[Destination Earth. Color by Technicolor. title cards art cards graphic design science fiction flying saucers spaceships space ships space aliens extraterrestrials Martians earth globes planets]
[Direction: Carl Urbano; Story: Bill Scott, Michael Amestoy, George Gordon; Production Design: Tom Oreb, Vic Haboush; Animation: George Cannata, Ken O'Brien, Bill Higgins, Tom Ray, Russ Von Neida; Backgrounds: Joe Montell; Production Manager: Earl Jonas. Produced by John Sutherland in association with Film Counselors, Inc. ]
"Attention. Attention. This is your beloved leader, Ogg the exalted. [Mars totalitarianism dictators Josef Stalin Communism Stalinism planets flying saucers Welcome to Oggville signs Shop at Oggs Our Great Leader cult of personality loudspeakers Our Glorious Leader Ogg the Great]
There will be a special giant joy rally today at Ogg Memorial Stadium honoring that intrepid space explorer Colonel Cosmic. Hear the Colonel's first words since his return from the planet Earth. [Ogg: friend, leader, crusader banners cosmonauts astronauts parades Oggmart Ogg Cafe]
You are all commanded - er, invited - to attend." [social control weapons coercion totalitarianism]
[Ovation wild applause signs prompters prompting commands]
"Please, please. Thank you for this unsolicited testimonial. And now by special permission of the commander-in-chief - me - here is Mars' first space explorer, Colonel Cosmic." [speeches cosmonauts astronauts]
I can't tell you how happy I am to see your smiling faces once more. [mild applause]
First let me say that this trip was made possible only by our dauntless chief, Ogg the Magnificent, introducer of Ogg power, which runs most of our industry. [human slavery treadmills power generation generators]
And inventor of Ogg speed, which doubles the original Ogg power. A short time ago the master was having trouble with the state limousine. He had, of course, developed the Ogg-plosive charge. But it was inclined to get a little out of hand, just slightly, and of course there was always the problem of friction, parts rubbing together, heating up, and causing all sorts of trouble. [torture pins sticking pain rockets explosions wheels crashes accidents]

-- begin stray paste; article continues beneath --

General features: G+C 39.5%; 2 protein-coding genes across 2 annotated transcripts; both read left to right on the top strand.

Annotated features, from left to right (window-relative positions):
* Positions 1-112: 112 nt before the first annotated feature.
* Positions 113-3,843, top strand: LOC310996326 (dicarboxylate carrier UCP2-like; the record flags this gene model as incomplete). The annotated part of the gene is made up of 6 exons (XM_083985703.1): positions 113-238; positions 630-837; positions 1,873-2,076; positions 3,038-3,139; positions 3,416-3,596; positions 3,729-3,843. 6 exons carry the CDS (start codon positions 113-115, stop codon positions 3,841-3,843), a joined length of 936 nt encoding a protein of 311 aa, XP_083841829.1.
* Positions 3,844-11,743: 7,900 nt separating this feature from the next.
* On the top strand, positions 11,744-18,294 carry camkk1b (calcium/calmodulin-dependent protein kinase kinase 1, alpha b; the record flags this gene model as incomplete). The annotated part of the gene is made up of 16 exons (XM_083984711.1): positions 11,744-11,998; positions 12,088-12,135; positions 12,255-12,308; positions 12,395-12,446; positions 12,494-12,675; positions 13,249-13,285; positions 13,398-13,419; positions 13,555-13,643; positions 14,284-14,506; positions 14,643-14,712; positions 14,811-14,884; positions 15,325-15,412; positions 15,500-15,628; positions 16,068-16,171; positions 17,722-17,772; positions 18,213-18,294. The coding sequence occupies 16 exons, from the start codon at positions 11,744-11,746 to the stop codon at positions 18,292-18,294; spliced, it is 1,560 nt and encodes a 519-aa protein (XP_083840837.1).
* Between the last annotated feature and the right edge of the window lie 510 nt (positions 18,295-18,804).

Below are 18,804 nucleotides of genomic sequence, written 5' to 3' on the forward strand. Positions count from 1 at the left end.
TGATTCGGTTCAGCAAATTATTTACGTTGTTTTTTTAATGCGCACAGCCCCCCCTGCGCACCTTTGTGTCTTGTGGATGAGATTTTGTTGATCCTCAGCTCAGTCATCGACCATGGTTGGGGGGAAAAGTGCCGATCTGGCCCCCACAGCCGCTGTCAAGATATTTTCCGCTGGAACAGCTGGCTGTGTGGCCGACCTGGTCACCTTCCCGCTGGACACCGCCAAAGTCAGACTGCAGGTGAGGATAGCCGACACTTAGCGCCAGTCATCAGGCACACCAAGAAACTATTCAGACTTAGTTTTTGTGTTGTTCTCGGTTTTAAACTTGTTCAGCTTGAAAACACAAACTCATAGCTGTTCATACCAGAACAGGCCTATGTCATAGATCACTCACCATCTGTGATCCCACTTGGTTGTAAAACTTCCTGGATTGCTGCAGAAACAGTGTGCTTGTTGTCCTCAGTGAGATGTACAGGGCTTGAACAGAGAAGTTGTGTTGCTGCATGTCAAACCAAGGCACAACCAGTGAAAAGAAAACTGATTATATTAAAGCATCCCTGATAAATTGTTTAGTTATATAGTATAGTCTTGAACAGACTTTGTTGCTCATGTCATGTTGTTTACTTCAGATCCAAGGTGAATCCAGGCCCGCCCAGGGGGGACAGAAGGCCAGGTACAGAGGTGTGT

[cheers silence]
But our - our leader was undaunted. He immediately ordered our first expedition into space to bring back the secret of how other planets got their state limousines to run smoothly.
The target was picked with painstaking scientific accuracy - destination Earth. [planets]
You all know with what eagerness I volunteered for the mission and with what confidence I took off. I took careful bearings and set out for my goal. It seemed no time till I was approaching a country of Earth called the United States of America. [spaceships rockets space travel globes maps]
I set her down like a feather." [crashes billboards UFOs unidentified flying objects flying saucers]
"What's that, Pa?" "What's all the racket?" "Naturally I protected government property by making the saucer invisible." "They're after the chickens, Ma." [shooting guns bullets ricochets]